Translating Max Weber
exile attempts to forge a new political science
It would hardly be worth a paper to demonstrate that many of the German-speaking intellectuals who fled to England and the United States carried an understanding of Max Weber with them into their new setting. The fact is too obvious. It is less obvious that the émigrés took several elements of Weber with them into their new setting, but were able to translate only some of these into the social-scientific vocabulary of their hosts. The most typical version of Weber that many of the émigrés embraced was his famous rationalisation and disenchantment thesis. This thesis was used largely to develop a cultural critique of modernity in the West in general and the United States in particular. A less typical but equally noteworthy version represented by a number of political economists sought to translate Weber's emphasis on the institutional and cultural basis for economic conduct into a setting in which formal modelling was the dominant form of discourse. This mode of analysis found its expression in the works of economists such as Adolph Lowe (1987) at The New School, who examined the political backdrop for theories of the market and market intervention. However, there is a third version of Weber that also circulated among some émigrés and which, although of great significance for the study of politics, never quite flourished in its new setting, either in Britain or in the United States.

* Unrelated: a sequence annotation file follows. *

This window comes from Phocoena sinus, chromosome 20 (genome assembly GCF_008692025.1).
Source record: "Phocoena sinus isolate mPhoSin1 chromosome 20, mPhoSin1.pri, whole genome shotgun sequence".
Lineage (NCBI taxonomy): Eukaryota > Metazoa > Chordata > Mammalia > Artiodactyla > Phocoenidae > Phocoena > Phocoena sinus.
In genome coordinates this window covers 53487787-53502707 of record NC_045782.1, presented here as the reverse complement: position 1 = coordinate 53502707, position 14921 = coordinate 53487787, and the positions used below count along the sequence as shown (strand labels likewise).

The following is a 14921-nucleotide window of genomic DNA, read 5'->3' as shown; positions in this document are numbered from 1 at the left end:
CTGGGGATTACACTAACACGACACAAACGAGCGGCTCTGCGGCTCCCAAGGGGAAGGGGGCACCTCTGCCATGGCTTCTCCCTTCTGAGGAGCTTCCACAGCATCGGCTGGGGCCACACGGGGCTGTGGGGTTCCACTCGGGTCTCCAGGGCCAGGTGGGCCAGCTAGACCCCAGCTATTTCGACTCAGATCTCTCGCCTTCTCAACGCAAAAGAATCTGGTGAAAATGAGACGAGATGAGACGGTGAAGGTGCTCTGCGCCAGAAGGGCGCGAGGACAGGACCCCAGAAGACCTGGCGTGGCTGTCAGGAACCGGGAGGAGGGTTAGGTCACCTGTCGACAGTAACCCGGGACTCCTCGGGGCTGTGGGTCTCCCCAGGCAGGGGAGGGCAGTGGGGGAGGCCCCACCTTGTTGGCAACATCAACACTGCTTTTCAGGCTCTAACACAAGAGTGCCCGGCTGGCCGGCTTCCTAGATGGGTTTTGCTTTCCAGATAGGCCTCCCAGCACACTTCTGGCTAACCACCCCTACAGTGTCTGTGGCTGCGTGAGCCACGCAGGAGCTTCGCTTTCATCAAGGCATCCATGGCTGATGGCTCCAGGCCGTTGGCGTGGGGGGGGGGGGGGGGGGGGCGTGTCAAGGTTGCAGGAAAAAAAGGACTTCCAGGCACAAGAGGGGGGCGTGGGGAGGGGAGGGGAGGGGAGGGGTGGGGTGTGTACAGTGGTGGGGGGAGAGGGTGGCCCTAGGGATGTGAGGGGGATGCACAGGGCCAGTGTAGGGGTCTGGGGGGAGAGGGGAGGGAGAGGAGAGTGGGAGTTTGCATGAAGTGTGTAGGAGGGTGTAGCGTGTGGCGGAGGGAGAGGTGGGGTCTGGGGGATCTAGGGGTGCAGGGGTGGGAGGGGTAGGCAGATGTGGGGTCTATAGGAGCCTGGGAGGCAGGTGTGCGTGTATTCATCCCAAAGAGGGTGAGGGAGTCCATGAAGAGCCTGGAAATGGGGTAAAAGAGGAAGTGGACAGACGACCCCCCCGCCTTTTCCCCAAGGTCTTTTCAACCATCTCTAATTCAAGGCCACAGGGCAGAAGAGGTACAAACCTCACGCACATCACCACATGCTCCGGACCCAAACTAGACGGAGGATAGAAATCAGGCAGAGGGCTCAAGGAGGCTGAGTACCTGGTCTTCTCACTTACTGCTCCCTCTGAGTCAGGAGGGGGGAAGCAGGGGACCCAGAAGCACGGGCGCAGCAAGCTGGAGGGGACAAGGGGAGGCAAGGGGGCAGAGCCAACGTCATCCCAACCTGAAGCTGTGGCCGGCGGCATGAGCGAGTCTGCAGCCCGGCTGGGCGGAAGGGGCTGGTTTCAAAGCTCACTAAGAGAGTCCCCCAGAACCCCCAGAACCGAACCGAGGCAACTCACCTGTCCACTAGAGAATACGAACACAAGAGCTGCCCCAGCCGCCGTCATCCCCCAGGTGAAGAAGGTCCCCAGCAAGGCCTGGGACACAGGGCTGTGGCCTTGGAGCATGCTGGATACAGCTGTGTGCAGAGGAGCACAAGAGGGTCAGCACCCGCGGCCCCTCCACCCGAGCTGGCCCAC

Breiner, P. (2014)., Translating Max Weber: exile attempts to forge a new political science, in F. Rösch (ed.), Émigré scholars and the genesis of international relations, Basingstoke, Palgrave Macmillan, pp. 40-58.
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